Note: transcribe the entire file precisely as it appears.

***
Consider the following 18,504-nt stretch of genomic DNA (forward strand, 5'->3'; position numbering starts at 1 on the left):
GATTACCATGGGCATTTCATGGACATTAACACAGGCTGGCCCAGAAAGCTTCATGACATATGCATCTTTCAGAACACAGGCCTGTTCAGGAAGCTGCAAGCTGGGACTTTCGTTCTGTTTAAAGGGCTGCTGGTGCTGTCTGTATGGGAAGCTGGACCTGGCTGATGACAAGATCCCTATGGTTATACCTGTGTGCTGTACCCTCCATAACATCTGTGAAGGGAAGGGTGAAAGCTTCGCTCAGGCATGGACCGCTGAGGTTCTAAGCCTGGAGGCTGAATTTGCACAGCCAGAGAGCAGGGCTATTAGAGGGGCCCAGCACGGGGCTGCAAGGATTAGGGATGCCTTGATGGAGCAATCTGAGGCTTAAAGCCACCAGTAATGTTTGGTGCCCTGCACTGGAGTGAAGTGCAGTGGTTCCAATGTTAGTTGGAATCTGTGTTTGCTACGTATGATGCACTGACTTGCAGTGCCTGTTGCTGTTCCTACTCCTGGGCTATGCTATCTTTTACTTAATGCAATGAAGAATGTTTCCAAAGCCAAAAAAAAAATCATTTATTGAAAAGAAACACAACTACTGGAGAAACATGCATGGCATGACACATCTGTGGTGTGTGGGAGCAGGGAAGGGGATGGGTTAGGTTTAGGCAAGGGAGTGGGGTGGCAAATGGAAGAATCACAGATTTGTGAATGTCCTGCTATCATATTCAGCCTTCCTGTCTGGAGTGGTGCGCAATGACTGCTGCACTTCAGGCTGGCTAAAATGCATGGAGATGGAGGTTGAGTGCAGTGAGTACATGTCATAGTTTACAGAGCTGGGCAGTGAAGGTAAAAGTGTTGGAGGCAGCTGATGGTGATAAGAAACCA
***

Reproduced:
Consider the following 18,504-nt stretch of genomic DNA (forward strand, 5'->3'; position numbering starts at 1 on the left):
GATTACCATGGGCATTTCATGGACATTAACACAGGCTGGCCCAGAAAGCTTCATGACATATGCATCTTTCAGAACACAGGCCTGTTCAGGAAGCTGCAAGCTGGGACTTTCGTTCTGTTTAAAGGGCTGCTGGTGCTGTCTGTATGGGAAGCTGGACCTGGCTGATGACAAGATCCCTATGGTTATACCTGTGTGCTGTACCCTCCATAACATCTGTGAAGGGAAGGGTGAAAGCTTCGCTCAGGCATGGACCGCTGAGGTTCTAAGCCTGGAGGCTGAATTTGCACAGCCAGAGAGCAGGGCTATTAGAGGGGCCCAGCACGGGGCTGCAAGGATTAGGGATGCCTTGATGGAGCAATCTGAGGCTTAAAGCCACCAGTAATGTTTGGTGCCCTGCACTGGAGTGAAGTGCAGTGGTTCCAATGTTAGTTGGAATCTGTGTTTGCTACGTATGATGCACTGACTTGCAGTGCCTGTTGCTGTTCCTACTCCTGGGCTATGCTATCTTTTACTTAATGCAATGAAGAATGTTTCCAAAGCCAAAAAAAAAATCATTTATTGAAAAGAAACACAACTACTGGAGAAACATGCATGGCATGACACATCTGTGGTGTGTGGGAGCAGGGAAGGGGATGGGTTAGGTTTAGGCAAGGGAGTGGGGTGGCAAATGGAAGAATCACAGATTTGTGAATGTCCTGCTATCATATTCAGCCTTCCTGTCTGGAGTGGTGCGCAATGACTGCTGCACTTCAGGCTGGCTAAAATGCATGGAGATGGAGGTTGAGTGCAGTGAGTACATGTCATAGTTTACAGAGCTGGGCAGTGAAGGTAAAAGTGTTGGAGGCAGCTGATGGTGATAAGAAACCA